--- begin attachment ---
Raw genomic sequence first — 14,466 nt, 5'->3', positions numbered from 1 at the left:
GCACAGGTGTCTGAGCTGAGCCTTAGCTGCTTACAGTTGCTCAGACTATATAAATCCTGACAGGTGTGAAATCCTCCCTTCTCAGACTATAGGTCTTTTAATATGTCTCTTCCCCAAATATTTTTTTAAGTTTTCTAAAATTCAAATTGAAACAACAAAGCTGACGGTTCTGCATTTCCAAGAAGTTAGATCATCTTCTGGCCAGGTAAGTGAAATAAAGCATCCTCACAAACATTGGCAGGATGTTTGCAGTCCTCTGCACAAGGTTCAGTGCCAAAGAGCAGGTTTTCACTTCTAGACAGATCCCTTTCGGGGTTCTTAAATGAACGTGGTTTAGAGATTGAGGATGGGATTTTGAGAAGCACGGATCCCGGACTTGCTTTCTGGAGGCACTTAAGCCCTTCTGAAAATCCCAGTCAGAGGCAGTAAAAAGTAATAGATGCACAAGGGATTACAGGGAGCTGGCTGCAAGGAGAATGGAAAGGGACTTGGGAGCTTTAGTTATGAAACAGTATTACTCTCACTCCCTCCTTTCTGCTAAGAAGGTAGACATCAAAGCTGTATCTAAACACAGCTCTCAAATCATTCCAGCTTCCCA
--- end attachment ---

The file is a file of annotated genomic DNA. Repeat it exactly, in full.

Raw genomic sequence first — 14,466 nt, 5'->3', positions numbered from 1 at the left:
GCACAGGTGTCTGAGCTGAGCCTTAGCTGCTTACAGTTGCTCAGACTATATAAATCCTGACAGGTGTGAAATCCTCCCTTCTCAGACTATAGGTCTTTTAATATGTCTCTTCCCCAAATATTTTTTTAAGTTTTCTAAAATTCAAATTGAAACAACAAAGCTGACGGTTCTGCATTTCCAAGAAGTTAGATCATCTTCTGGCCAGGTAAGTGAAATAAAGCATCCTCACAAACATTGGCAGGATGTTTGCAGTCCTCTGCACAAGGTTCAGTGCCAAAGAGCAGGTTTTCACTTCTAGACAGATCCCTTTCGGGGTTCTTAAATGAACGTGGTTTAGAGATTGAGGATGGGATTTTGAGAAGCACGGATCCCGGACTTGCTTTCTGGAGGCACTTAAGCCCTTCTGAAAATCCCAGTCAGAGGCAGTAAAAAGTAATAGATGCACAAGGGATTACAGGGAGCTGGCTGCAAGGAGAATGGAAAGGGACTTGGGAGCTTTAGTTATGAAACAGTATTACTCTCACTCCCTCCTTTCTGCTAAGAAGGTAGACATCAAAGCTGTATCTAAACACAGCTCTCAAATCATTCCAGCTTCCCA